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New Directions in Alzheimer's Research
The Center for Neurodegenerative Diseases and Therapeutics takes a highly collaborative team approach to understand how a disease develops and key points of therapeutic intervention. Center scientists represent expertise in deep molecular analysis, detailed in vivo networks and behavioral analysis, cellular optical imaging and work with human neurons that can model neurodegenerative diseases in a dish.
"Everyone in the center is doing something novel in their respective fields, and the technical strengths of each lab are highly complementary," Dr. Grace "Beth" Stutzmann said. "Combined, it's a very powerful group."
We're trying to generate a more comprehensive understanding of what is driving all the main features of the disease, not just a single component.
Dr. Stutzmann is taking two "giant" steps back from the overwhelming focus of much Alzheimer's research — the formation in the brain of abnormal clumps of amyloid plaques — before moving forward by focusing on the cellular sites of memory formation directly.
"Within the AD field, there's a growing realization for a need to revisit early pathogenic mechanisms, particularly in light of the lack of correlation between amyloid plaque levels in the brain and cognitive status," Dr. Stutzmann said. "Furthermore, numerous clinical trials targeting these pathways have failed to improve memory functions, and have not generated the desired therapeutic outcomes despite billions of dollars invested. So there's a bit of a rift in the field — those who feel we should continue to target amyloid or protein aggregates primarily and those, like me, who think we need to redirect efforts and start investigating alternative mechanisms. I feel that signaling deficits at the synaptic level, where learning and memory processes initiate, drive the memory deficits we see in Alzheimer's disease."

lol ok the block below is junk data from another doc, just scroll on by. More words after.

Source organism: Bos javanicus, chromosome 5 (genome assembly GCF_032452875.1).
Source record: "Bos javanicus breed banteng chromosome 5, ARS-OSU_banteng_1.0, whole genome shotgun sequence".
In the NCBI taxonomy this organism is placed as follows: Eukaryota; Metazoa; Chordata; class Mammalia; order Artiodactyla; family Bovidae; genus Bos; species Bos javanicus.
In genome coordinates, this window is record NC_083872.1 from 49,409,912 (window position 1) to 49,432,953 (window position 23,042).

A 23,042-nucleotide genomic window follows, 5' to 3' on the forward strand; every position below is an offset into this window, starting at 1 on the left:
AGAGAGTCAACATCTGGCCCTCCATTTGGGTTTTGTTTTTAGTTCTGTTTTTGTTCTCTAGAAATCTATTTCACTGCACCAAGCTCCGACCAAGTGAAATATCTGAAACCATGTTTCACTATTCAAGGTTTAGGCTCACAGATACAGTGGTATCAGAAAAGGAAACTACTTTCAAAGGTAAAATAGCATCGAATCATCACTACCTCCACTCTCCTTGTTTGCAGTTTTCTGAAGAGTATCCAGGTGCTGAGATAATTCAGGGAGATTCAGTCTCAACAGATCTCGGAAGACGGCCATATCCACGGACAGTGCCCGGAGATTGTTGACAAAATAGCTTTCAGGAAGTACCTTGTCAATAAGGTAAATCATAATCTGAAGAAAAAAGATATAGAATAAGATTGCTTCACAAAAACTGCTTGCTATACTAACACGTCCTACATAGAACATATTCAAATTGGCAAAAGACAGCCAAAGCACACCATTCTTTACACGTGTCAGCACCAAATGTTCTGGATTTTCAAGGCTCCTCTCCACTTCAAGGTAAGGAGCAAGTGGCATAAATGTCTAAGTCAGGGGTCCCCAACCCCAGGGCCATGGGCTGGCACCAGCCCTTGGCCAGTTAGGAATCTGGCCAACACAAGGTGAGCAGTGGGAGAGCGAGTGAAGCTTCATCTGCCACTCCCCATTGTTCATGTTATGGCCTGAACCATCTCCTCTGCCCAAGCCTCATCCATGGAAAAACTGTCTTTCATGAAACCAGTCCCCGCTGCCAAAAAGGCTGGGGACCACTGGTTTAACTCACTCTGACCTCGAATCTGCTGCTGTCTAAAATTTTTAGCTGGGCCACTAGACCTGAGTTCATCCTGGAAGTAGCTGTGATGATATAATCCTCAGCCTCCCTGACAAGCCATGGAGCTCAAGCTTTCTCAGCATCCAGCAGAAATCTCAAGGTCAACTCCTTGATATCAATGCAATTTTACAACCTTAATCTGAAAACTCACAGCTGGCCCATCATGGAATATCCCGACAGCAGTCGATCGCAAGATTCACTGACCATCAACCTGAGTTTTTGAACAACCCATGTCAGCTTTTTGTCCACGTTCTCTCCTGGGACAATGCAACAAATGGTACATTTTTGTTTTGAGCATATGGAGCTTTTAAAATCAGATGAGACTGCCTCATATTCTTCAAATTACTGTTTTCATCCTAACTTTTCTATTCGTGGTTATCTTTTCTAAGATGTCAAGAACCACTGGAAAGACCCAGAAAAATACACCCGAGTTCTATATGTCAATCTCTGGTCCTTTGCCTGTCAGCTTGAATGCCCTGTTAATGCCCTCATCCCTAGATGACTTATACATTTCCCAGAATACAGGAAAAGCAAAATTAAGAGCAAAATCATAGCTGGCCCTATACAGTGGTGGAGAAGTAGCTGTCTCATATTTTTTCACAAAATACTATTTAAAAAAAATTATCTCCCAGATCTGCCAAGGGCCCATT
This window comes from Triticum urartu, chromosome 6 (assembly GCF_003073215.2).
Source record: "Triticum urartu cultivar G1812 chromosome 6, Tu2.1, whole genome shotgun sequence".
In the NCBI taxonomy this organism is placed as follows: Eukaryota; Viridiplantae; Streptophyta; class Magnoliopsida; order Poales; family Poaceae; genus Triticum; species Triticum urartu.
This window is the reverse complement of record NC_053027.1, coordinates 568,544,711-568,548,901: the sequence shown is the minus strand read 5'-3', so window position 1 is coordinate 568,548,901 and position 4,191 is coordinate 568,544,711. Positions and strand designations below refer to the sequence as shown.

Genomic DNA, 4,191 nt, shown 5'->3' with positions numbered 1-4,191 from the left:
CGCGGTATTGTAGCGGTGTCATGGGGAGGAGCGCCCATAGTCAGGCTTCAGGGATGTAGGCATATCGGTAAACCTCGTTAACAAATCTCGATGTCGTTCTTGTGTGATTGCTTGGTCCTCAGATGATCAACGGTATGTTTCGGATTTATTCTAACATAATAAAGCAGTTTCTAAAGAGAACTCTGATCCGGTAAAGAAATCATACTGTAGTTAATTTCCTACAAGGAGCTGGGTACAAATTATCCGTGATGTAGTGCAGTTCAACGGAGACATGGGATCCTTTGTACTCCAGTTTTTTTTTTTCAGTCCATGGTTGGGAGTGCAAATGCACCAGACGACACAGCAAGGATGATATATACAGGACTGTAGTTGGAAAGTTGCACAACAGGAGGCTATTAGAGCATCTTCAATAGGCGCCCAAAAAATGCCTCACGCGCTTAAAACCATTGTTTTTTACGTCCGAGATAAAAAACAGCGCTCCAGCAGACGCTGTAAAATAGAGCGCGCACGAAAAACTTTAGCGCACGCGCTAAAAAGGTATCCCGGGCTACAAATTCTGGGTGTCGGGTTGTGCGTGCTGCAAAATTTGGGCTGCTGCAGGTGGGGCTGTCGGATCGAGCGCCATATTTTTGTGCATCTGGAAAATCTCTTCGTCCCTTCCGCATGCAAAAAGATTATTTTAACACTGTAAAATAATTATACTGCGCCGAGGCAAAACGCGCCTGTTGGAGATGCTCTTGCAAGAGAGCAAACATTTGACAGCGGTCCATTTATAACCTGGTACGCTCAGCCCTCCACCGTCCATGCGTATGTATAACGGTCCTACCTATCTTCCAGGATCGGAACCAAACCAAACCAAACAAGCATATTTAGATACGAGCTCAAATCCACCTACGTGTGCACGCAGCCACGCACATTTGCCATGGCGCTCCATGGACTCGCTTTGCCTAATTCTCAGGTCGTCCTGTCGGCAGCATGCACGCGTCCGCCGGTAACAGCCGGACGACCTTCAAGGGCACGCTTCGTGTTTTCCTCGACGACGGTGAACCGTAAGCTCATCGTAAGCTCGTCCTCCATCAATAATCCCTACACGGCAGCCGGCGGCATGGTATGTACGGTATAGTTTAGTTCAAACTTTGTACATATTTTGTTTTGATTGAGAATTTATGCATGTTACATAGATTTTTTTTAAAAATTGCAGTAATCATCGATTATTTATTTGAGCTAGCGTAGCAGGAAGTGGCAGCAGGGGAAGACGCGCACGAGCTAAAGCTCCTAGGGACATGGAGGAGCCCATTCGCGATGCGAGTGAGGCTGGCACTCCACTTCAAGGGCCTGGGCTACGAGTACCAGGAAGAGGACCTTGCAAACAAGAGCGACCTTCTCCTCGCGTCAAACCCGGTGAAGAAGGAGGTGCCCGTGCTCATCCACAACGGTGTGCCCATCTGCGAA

Dr. Stutzmann has long been interested in early mechanisms of Alzheimer's at the cellular and synaptic levels, striving to identify very early changes that take place in the brain that lead to disease. Her lab has expanded in new directions in an attempt to identify the systems that go wrong to produce the overall observable characteristics of the disease.
"We're trying to generate a more comprehensive understanding of what is driving all the main features of the disease, not just a single component," she said. "A common denominator seems to be the upstream calcium dyshomeostasis that impinges on many of these features, including protein aggregations, neuronal stress and synaptic defects. With our collaborators, we are currently developing novel drugs that would restore normal functioning of the calcium channels."
The center is also moving into traumatic brain injury and the study of how previous head injury can accelerate dementia or increase the likelihood of getting Alzheimer's-like dementia. Dr. Stutzmann's lab recently received a Department of Defense grant to study this pathway, an extension of a successful, interdisciplinary pilot project between RFU and DePaul University.
"It's that kind of collaborative and productive working relationship among and between the centers, as well as industry and biotech partners, that we want to foster in the Innovation and Research Park," Dr. Stutzmann said.